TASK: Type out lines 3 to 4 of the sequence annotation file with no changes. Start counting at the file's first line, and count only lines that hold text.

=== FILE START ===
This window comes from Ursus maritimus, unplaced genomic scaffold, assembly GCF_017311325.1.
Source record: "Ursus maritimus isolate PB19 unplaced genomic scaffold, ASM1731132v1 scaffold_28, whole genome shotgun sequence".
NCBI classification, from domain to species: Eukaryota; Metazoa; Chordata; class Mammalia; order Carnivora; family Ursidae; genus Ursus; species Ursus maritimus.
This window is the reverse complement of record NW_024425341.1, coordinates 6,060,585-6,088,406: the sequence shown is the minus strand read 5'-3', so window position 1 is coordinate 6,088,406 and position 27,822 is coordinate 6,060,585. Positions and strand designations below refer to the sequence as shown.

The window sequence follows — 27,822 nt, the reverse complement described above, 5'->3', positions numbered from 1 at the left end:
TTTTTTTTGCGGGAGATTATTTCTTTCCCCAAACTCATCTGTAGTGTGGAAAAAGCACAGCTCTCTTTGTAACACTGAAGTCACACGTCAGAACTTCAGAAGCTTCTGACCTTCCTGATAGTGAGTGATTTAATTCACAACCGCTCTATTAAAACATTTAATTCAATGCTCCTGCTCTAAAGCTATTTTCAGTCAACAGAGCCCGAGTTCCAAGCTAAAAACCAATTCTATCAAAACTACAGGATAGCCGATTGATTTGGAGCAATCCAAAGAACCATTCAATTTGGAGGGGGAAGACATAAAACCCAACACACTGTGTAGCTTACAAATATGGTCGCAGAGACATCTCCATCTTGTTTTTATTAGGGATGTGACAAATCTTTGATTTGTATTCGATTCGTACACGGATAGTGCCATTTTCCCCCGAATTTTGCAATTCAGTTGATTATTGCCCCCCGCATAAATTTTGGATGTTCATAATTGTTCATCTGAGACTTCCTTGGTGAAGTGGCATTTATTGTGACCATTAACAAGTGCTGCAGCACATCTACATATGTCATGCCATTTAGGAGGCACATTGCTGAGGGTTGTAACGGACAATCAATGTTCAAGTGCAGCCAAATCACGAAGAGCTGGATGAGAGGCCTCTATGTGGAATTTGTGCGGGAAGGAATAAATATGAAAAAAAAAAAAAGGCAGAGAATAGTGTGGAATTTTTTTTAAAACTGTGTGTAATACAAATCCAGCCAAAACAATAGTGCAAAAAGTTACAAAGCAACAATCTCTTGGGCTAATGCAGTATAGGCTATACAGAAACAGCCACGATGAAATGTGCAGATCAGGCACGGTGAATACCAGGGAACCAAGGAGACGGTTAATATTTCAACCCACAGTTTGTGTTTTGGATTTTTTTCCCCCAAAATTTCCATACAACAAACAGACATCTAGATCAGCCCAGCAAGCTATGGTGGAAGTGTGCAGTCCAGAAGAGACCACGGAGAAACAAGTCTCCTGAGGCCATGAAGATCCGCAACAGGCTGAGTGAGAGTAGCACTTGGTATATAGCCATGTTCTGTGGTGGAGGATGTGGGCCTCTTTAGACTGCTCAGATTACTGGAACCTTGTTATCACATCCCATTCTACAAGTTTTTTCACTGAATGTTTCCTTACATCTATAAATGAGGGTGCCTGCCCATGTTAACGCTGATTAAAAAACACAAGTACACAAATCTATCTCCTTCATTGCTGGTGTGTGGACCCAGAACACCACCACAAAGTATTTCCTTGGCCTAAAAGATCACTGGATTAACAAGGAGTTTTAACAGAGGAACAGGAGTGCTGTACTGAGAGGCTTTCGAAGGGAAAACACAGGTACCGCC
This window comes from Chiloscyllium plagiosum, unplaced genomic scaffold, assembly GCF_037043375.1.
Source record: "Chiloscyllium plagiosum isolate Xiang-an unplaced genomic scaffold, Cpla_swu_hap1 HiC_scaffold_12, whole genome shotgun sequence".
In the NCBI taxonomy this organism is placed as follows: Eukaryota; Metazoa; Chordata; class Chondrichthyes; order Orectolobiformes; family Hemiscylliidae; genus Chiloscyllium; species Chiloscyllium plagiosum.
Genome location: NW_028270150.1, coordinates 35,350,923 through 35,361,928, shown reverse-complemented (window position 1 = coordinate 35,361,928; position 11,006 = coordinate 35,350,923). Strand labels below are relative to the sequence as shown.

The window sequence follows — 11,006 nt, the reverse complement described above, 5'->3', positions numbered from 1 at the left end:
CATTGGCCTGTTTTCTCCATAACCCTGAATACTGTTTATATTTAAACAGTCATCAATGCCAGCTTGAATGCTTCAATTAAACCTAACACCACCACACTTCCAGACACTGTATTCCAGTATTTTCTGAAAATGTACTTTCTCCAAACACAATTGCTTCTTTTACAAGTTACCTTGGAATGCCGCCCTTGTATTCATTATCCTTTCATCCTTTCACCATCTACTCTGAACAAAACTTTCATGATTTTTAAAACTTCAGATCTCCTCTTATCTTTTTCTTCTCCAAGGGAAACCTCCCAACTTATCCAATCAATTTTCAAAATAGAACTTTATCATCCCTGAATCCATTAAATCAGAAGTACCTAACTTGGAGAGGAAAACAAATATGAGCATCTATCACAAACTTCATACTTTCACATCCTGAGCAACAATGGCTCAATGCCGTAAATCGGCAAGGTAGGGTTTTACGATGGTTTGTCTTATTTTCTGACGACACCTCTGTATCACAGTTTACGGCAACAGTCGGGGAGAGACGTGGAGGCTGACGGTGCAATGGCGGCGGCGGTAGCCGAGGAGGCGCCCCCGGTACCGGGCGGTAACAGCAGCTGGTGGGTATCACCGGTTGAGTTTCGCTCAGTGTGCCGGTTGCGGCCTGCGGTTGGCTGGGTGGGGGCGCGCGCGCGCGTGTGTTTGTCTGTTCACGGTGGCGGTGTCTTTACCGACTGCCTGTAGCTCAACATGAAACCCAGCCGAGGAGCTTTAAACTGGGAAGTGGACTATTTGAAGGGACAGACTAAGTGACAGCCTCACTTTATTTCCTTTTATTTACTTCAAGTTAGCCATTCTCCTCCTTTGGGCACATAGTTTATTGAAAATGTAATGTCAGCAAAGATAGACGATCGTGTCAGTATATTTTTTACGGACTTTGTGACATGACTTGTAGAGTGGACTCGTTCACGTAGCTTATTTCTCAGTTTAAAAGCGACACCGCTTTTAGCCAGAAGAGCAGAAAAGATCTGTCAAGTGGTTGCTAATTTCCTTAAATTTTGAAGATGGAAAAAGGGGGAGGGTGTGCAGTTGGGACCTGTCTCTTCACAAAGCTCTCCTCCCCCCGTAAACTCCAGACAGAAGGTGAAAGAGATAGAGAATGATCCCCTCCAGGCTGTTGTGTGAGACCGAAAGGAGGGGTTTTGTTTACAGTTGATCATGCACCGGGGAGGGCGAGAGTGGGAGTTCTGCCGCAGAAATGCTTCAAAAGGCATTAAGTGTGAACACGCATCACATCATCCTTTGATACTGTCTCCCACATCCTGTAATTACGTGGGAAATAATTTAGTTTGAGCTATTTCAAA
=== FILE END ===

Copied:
NCBI classification, from domain to species: Eukaryota; Metazoa; Chordata; class Mammalia; order Carnivora; family Ursidae; genus Ursus; species Ursus maritimus.
This window is the reverse complement of record NW_024425341.1, coordinates 6,060,585-6,088,406: the sequence shown is the minus strand read 5'-3', so window position 1 is coordinate 6,088,406 and position 27,822 is coordinate 6,060,585. Positions and strand designations below refer to the sequence as shown.